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1966 Pontiac GTO Texas Survivor

Patrick S. was kind enough to send us this 1966 Pontiac GTO which is located in Southlake, Texas in the Dallas / Fort Worth area. The car is an amazing survivor in beautiful condition. Over its 54 year life, the car has accumulated 91,250 miles. With 6 days remaining in the auction, the car is listed for sale here on eBay. As you would expect, the car has garnered some strong interest and the current bid is up to $34,000. The seller has included a Buy It Now Price of $42,500, if you want to go ahead and end the auction to take the car home.

This GTO is equipped with its original numbers matching V8 engine. The 389 cubic inch motor is fed through a 4 barrel carburetor and backed by an automatic transmission. The seller is believed to be the third owner and has rebuilt the carburetor and steering box while replacing the necessary parts on the brake system. The ad notes that the everything works mechanically and the car drives great.

The blue interior looks very nice and the car is said to still have its original paint, dash, headliner and carpet. The air conditioning system has been upgraded to Vintage Air which is a very nice feature. I have this system on my car and it blows harder and colder than most current day factory AC systems. The owner’s manual, Protect-O-Plate and PHS documentation go with the sale of the car.

As far as rust goes, the seller states that there is no rust and the undercarriage is clean. The car spent its first 38 years in the dry climate of Amarillo, Texas which is in west Texas in the panhandle. The original spare tire and jack equipment remains in the car since it was sold new at Brown-Russell Pontiac in 1966. This car appears to be all that is promised as a clean, original survivor with the only modification being the upgrade to the air conditioning.


  1. Avatar photo Fahrvergnugen Member

    What a beautiful looking cruiser at a realistic price for its condition! GLWTA!

    Like 12
  2. Avatar photo Ray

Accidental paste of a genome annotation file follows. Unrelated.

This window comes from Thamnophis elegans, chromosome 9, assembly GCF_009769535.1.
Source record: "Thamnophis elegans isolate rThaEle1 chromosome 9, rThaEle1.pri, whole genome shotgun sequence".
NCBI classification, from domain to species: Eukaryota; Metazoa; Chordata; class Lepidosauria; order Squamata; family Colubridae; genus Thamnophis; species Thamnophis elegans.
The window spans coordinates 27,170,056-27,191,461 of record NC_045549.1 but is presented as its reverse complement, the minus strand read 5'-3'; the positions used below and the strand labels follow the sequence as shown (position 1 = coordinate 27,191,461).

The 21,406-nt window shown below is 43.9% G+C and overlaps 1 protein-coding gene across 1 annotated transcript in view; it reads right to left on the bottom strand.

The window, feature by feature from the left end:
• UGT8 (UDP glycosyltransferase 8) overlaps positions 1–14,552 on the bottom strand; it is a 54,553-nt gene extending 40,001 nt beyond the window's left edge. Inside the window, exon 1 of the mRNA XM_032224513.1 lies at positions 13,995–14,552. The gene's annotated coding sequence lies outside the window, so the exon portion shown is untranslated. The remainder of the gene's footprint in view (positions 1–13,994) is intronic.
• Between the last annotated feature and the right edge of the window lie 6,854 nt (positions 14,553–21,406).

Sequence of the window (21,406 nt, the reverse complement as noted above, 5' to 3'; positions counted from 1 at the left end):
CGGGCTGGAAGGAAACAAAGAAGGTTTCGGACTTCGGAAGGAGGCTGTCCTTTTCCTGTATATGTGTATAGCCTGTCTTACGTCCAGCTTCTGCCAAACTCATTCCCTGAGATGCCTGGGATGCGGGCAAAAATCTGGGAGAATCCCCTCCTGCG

What a beautiful gto always love looks of these cars in love 1964 ones to

    Like 6
  3. Avatar photo S

    Our neighbors when I was a kid had a 67 LeMans 2 door hardtop that was white with a blue bucket seat interior with console/floor shift. It was a step down from this – but I aways thought, what a beautiful body style! It made an impression on me as a kid. A lot of other people thought so also because look at the prices they go for!

    Like 5
  4. Avatar photo Stan Marks

    Back in the day, I wouldn’t touch this car. Today, at my age(76), I wouldn’t hesitate to take this home.
    Reason…. automatic.

    Like 12
    • Avatar photo Brian K

      I had a his/hers shifter in my ’67 back in 1988. Shifting a 4 speed is unforgiving without a hydro clutch.

      Like 1
  5. Avatar photo John Underwood

    Beautiful! I owned a 67. Wish I still had it!

    Like 2
  6. Avatar photo wifewontlikeit

    GET IN MY GARAGE! This is a unicorn of a car…agree with Stan Marks, an automatic makes sense in the future! Also probably means this “goat” was pampered, not beaten! GLWA, I would love to own this one, but…My wife Won’t Like It…

    Like 2
    • Avatar photo Stan Marks

      So your wife won’t like it. So what….What’s the worst that could happen, bud?
      AHhhhhh…. The single life. LOL!!!

      Like 1
  7. Avatar photo RoughDiamond

    This ’66 GTO is a beauty. One exterior styling treatment I loved on these were the taillights. There was no mistaking those taillights at night. I miss my ’66 Candlelite Cream GTO with 389, three deuces, wide ratio four-speed and 3:55 Safe-T-Track rear axle.

    Great link on some interesting information regarding the first GTO and how it came to be.